Highest-price scenario

The global economy recovers more quickly than expected, driving higher oil demand. A war in the Gulf wipes out Iraqi production capacity and leaves the region unstable. The Venezuelan crisis persists, keeping upward pressure on prices. Non-OPEC production growth slows. 2003 average price: $30+ a barrel

Lowest-price scenario

A second economic dip in the US and European economies leads to a contraction in oil demand, while non-OPEC production increases by 1 million b/d. War in the Gulf is averted and sanctions on Iraq are lifted. In Venezuela, President Chavez is overthrown and the new regime pumps cash into new oil capacity. OPEC discipline disintegrates. 2003 average price: $15 a barrel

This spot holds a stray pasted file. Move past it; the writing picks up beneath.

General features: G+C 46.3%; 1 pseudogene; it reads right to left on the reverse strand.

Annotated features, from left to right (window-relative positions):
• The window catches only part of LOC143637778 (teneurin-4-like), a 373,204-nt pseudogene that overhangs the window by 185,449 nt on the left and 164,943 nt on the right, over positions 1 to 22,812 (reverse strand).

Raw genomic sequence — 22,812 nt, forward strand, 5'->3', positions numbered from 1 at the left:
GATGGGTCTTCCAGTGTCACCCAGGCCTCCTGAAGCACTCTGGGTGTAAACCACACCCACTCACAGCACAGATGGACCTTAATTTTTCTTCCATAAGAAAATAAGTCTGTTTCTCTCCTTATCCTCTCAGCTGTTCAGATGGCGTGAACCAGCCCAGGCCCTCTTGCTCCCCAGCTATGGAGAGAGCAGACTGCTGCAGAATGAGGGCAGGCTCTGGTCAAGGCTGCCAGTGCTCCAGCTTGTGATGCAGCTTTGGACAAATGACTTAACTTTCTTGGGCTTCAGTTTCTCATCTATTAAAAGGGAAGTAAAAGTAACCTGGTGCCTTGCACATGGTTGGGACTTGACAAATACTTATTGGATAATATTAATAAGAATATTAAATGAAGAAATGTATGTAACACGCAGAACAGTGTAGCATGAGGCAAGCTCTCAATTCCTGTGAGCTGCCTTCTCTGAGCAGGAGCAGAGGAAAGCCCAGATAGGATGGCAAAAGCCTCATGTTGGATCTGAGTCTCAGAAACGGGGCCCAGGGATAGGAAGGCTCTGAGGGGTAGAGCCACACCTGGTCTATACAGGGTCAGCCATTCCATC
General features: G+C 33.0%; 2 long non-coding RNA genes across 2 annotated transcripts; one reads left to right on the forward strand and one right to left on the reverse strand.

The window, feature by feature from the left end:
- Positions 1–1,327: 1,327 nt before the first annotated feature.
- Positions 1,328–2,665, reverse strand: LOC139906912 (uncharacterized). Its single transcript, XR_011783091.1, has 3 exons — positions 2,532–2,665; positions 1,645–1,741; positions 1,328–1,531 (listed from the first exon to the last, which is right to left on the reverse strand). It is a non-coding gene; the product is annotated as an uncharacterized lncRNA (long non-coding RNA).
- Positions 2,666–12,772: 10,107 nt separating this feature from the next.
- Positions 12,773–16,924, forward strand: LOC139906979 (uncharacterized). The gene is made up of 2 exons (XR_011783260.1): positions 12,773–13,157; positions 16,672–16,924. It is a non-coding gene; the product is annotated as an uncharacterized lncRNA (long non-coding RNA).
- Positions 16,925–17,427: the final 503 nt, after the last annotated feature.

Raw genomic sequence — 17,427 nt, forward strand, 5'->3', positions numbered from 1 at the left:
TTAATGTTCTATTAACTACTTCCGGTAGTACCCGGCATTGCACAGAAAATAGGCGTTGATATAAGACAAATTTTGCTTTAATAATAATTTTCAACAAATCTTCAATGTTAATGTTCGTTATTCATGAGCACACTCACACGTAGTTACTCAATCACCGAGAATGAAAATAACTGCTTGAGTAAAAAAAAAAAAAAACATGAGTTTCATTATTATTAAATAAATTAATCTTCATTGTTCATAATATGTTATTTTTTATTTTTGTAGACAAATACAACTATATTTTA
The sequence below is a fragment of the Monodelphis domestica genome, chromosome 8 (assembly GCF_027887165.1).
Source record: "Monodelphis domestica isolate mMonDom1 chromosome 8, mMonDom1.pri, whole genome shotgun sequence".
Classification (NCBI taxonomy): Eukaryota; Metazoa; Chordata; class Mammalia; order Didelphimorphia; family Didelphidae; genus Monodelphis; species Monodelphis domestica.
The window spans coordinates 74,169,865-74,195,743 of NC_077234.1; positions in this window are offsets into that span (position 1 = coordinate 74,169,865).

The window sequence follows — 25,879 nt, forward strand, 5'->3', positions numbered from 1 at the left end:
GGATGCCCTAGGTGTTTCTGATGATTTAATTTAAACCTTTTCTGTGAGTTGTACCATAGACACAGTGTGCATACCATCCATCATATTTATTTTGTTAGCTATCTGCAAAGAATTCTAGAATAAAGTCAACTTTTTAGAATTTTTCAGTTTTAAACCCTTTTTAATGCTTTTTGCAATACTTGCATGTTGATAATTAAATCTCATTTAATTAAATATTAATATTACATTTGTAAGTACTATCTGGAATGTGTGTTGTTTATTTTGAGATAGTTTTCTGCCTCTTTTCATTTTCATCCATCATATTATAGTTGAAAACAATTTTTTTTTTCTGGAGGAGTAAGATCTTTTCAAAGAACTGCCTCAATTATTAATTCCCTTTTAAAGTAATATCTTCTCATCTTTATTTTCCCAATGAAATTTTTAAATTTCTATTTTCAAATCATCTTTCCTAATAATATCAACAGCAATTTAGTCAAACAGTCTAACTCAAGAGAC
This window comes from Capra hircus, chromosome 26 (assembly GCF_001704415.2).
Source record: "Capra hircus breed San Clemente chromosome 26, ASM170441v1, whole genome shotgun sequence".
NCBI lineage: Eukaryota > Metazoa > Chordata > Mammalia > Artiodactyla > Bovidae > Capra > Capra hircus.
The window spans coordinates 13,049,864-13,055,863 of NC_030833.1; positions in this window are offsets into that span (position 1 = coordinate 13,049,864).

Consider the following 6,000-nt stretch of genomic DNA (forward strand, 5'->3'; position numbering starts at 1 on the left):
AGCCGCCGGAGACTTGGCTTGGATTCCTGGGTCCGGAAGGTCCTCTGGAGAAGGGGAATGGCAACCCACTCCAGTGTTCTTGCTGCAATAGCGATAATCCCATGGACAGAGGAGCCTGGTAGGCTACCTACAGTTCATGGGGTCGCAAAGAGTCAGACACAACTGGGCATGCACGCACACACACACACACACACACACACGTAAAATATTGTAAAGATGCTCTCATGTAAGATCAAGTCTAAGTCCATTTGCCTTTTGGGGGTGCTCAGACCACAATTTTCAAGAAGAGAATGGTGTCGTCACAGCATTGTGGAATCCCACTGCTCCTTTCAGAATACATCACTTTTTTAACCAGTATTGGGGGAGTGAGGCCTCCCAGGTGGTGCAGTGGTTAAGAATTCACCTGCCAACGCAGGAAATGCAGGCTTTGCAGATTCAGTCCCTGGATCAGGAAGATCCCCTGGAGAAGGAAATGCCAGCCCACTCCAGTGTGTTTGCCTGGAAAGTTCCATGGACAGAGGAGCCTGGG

Probable scenario

The global economy remains sluggish, keeping oil demand growth low. Non-OPEC production grows. UN action in Iraq drives prices up to around $30 a barrel, which are sustained for up to two months. Chavez remains in power but makes concessions to the opposition, including higher oil production and more money for PDV. OPEC members overproduce by around 5 per cent. 2003 price average: $23 a barrel

OPEC’s most-favourable scenario

The global economy recovers faster than expected, increasing oil demand. Non-OPEC production grows more slowly than expected. War in the Gulf is averted, but tension remains high. Chavez faces off his opponents and renews quota discipline. The higher prices allow OPEC to overlook some quota cheating by its needier members. 2003 price average: $26 a barrel